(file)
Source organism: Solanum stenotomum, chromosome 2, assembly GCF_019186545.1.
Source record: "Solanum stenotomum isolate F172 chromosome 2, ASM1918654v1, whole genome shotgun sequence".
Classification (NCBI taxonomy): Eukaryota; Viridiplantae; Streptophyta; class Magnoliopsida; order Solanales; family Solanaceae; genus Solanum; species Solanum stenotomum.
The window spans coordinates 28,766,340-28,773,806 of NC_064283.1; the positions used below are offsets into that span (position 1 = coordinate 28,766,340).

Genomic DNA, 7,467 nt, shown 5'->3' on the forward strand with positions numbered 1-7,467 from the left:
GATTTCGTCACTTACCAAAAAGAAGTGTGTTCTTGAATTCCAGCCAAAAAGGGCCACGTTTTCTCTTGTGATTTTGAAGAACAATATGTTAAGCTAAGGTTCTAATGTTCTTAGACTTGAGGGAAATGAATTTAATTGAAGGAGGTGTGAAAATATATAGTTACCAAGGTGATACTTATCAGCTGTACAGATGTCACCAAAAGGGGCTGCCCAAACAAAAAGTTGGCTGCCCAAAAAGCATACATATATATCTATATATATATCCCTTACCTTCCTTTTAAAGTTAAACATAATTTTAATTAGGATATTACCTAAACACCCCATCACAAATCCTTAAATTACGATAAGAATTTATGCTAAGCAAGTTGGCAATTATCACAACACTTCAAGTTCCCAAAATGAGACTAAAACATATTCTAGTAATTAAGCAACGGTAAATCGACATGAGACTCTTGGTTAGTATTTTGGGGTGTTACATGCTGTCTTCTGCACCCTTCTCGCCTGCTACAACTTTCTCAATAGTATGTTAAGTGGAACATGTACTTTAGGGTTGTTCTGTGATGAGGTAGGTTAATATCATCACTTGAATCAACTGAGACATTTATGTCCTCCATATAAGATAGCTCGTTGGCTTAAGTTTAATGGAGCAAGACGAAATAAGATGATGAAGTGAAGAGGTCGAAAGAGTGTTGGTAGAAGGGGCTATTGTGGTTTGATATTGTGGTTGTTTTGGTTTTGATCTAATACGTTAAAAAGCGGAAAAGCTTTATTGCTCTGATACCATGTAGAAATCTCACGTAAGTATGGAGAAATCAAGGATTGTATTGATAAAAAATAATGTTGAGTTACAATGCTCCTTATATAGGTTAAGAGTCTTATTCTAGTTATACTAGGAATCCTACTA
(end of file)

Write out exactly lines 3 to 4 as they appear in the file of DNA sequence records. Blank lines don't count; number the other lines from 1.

Classification (NCBI taxonomy): Eukaryota; Viridiplantae; Streptophyta; class Magnoliopsida; order Solanales; family Solanaceae; genus Solanum; species Solanum stenotomum.
The window spans coordinates 28,766,340-28,773,806 of NC_064283.1; the positions used below are offsets into that span (position 1 = coordinate 28,766,340).